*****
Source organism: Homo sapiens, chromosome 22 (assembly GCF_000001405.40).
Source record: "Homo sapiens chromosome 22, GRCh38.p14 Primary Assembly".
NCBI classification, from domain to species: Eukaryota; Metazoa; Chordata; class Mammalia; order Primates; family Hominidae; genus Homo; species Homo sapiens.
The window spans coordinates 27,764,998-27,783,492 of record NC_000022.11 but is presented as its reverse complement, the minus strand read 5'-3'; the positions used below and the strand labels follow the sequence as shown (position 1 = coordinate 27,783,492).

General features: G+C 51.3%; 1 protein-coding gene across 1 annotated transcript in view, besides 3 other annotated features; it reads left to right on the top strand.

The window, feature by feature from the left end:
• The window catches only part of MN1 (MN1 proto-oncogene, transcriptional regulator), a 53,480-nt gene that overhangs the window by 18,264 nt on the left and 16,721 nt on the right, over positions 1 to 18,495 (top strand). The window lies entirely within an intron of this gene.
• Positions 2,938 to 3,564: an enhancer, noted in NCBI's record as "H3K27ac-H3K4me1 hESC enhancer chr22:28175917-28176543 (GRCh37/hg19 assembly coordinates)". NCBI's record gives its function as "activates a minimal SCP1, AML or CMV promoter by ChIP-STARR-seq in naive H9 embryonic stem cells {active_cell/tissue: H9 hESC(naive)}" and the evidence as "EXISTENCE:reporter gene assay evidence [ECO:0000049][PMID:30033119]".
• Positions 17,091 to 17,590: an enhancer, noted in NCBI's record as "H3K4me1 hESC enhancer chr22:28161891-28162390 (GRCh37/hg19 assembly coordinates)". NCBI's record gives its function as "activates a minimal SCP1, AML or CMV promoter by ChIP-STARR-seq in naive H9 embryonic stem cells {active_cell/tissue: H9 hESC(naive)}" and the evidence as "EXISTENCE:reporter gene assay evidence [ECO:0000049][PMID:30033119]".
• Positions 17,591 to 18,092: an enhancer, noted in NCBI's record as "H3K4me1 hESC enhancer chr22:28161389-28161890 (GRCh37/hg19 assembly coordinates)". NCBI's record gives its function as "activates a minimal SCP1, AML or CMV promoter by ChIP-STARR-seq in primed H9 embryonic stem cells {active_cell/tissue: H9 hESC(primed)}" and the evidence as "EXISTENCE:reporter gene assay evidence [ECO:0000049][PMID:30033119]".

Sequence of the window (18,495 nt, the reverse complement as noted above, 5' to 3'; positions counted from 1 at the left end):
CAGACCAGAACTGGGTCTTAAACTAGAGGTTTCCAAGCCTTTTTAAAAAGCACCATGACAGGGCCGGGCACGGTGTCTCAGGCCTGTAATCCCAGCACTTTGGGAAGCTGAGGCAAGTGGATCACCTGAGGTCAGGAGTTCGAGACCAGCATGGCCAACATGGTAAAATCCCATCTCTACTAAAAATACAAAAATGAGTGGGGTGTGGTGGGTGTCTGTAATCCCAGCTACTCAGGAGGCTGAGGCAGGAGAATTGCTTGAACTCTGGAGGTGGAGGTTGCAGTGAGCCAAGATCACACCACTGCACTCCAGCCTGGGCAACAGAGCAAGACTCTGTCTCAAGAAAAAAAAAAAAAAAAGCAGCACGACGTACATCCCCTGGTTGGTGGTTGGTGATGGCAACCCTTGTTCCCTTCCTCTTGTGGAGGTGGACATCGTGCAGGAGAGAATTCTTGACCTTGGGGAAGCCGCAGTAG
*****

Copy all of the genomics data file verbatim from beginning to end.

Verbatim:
Source organism: Homo sapiens, chromosome 22 (assembly GCF_000001405.40).
Source record: "Homo sapiens chromosome 22, GRCh38.p14 Primary Assembly".
NCBI classification, from domain to species: Eukaryota; Metazoa; Chordata; class Mammalia; order Primates; family Hominidae; genus Homo; species Homo sapiens.
The window spans coordinates 27,764,998-27,783,492 of record NC_000022.11 but is presented as its reverse complement, the minus strand read 5'-3'; the positions used below and the strand labels follow the sequence as shown (position 1 = coordinate 27,783,492).

General features: G+C 51.3%; 1 protein-coding gene across 1 annotated transcript in view, besides 3 other annotated features; it reads left to right on the top strand.

The window, feature by feature from the left end:
• The window catches only part of MN1 (MN1 proto-oncogene, transcriptional regulator), a 53,480-nt gene that overhangs the window by 18,264 nt on the left and 16,721 nt on the right, over positions 1 to 18,495 (top strand). The window lies entirely within an intron of this gene.
• Positions 2,938 to 3,564: an enhancer, noted in NCBI's record as "H3K27ac-H3K4me1 hESC enhancer chr22:28175917-28176543 (GRCh37/hg19 assembly coordinates)". NCBI's record gives its function as "activates a minimal SCP1, AML or CMV promoter by ChIP-STARR-seq in naive H9 embryonic stem cells {active_cell/tissue: H9 hESC(naive)}" and the evidence as "EXISTENCE:reporter gene assay evidence [ECO:0000049][PMID:30033119]".
• Positions 17,091 to 17,590: an enhancer, noted in NCBI's record as "H3K4me1 hESC enhancer chr22:28161891-28162390 (GRCh37/hg19 assembly coordinates)". NCBI's record gives its function as "activates a minimal SCP1, AML or CMV promoter by ChIP-STARR-seq in naive H9 embryonic stem cells {active_cell/tissue: H9 hESC(naive)}" and the evidence as "EXISTENCE:reporter gene assay evidence [ECO:0000049][PMID:30033119]".
• Positions 17,591 to 18,092: an enhancer, noted in NCBI's record as "H3K4me1 hESC enhancer chr22:28161389-28161890 (GRCh37/hg19 assembly coordinates)". NCBI's record gives its function as "activates a minimal SCP1, AML or CMV promoter by ChIP-STARR-seq in primed H9 embryonic stem cells {active_cell/tissue: H9 hESC(primed)}" and the evidence as "EXISTENCE:reporter gene assay evidence [ECO:0000049][PMID:30033119]".

Sequence of the window (18,495 nt, the reverse complement as noted above, 5' to 3'; positions counted from 1 at the left end):
CAGACCAGAACTGGGTCTTAAACTAGAGGTTTCCAAGCCTTTTTAAAAAGCACCATGACAGGGCCGGGCACGGTGTCTCAGGCCTGTAATCCCAGCACTTTGGGAAGCTGAGGCAAGTGGATCACCTGAGGTCAGGAGTTCGAGACCAGCATGGCCAACATGGTAAAATCCCATCTCTACTAAAAATACAAAAATGAGTGGGGTGTGGTGGGTGTCTGTAATCCCAGCTACTCAGGAGGCTGAGGCAGGAGAATTGCTTGAACTCTGGAGGTGGAGGTTGCAGTGAGCCAAGATCACACCACTGCACTCCAGCCTGGGCAACAGAGCAAGACTCTGTCTCAAGAAAAAAAAAAAAAAAAGCAGCACGACGTACATCCCCTGGTTGGTGGTTGGTGATGGCAACCCTTGTTCCCTTCCTCTTGTGGAGGTGGACATCGTGCAGGAGAGAATTCTTGACCTTGGGGAAGCCGCAGTAG